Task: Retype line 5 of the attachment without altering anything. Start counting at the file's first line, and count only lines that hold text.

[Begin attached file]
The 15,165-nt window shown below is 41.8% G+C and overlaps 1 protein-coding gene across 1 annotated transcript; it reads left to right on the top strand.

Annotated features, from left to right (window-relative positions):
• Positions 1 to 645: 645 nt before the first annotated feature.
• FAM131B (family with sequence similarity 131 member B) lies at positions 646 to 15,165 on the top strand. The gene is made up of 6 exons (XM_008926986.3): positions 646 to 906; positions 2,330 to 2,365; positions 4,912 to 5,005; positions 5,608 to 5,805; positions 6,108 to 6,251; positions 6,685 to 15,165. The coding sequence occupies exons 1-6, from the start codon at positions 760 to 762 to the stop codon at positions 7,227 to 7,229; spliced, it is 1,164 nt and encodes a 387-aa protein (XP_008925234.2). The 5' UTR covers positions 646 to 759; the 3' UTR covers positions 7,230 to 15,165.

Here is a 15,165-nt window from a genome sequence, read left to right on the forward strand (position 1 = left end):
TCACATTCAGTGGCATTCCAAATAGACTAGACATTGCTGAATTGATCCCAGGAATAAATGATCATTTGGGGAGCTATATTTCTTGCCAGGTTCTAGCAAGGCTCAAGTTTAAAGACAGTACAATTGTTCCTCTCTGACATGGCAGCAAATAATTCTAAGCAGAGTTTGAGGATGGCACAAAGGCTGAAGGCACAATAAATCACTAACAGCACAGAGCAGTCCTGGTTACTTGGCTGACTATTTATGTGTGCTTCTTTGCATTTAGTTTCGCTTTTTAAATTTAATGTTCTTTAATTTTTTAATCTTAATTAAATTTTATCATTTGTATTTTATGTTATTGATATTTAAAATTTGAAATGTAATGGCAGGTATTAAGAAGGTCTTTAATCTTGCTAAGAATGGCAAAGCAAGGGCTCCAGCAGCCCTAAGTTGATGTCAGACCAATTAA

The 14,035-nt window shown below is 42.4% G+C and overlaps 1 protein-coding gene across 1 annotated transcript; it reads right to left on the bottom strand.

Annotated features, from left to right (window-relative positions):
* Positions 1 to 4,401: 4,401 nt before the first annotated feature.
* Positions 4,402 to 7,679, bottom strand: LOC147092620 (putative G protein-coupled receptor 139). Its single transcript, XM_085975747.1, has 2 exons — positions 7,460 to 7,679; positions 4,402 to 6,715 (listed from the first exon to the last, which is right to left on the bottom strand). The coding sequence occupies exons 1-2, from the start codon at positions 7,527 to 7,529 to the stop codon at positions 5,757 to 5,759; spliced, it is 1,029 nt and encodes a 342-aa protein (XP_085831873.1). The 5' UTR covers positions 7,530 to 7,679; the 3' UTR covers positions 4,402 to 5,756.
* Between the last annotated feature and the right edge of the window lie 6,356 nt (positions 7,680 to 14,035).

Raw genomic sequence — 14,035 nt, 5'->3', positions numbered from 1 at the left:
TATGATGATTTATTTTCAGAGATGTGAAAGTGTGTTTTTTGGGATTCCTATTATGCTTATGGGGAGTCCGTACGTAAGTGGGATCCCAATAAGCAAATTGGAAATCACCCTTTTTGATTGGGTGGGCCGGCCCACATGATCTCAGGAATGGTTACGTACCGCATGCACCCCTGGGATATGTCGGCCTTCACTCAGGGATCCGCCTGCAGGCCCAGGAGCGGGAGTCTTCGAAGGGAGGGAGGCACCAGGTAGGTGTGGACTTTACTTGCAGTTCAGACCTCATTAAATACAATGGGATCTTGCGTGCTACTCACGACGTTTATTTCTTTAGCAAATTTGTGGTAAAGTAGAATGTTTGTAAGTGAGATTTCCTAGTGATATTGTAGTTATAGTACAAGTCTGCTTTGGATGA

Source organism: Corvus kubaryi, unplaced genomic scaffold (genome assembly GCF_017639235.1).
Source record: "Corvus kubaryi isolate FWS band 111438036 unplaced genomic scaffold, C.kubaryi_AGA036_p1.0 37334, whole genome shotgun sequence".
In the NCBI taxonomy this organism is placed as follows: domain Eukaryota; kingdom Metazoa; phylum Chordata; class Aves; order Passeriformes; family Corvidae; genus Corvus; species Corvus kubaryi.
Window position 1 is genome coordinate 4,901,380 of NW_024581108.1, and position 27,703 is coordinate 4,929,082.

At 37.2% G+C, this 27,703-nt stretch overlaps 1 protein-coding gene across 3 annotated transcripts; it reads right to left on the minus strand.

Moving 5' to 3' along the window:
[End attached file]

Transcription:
Here is a 15,165-nt window from a genome sequence, read left to right on the forward strand (position 1 = left end):